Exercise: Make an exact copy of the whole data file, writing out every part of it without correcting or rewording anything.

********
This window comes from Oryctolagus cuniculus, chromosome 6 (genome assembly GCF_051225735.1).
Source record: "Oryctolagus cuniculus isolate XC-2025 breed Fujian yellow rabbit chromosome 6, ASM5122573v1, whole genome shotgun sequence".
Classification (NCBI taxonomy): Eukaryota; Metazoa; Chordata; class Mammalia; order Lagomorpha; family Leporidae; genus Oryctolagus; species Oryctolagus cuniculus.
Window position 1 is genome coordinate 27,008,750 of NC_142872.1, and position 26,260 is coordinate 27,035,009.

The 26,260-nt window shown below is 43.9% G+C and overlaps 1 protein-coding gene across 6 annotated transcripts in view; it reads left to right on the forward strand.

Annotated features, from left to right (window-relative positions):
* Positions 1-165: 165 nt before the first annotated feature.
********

This window comes from Oryctolagus cuniculus, chromosome 6 (genome assembly GCF_051225735.1).
Source record: "Oryctolagus cuniculus isolate XC-2025 breed Fujian yellow rabbit chromosome 6, ASM5122573v1, whole genome shotgun sequence".
Classification (NCBI taxonomy): Eukaryota; Metazoa; Chordata; class Mammalia; order Lagomorpha; family Leporidae; genus Oryctolagus; species Oryctolagus cuniculus.
Window position 1 is genome coordinate 27,008,750 of NC_142872.1, and position 26,260 is coordinate 27,035,009.

The 26,260-nt window shown below is 43.9% G+C and overlaps 1 protein-coding gene across 6 annotated transcripts in view; it reads left to right on the forward strand.

Annotated features, from left to right (window-relative positions):
* Positions 1-165: 165 nt before the first annotated feature.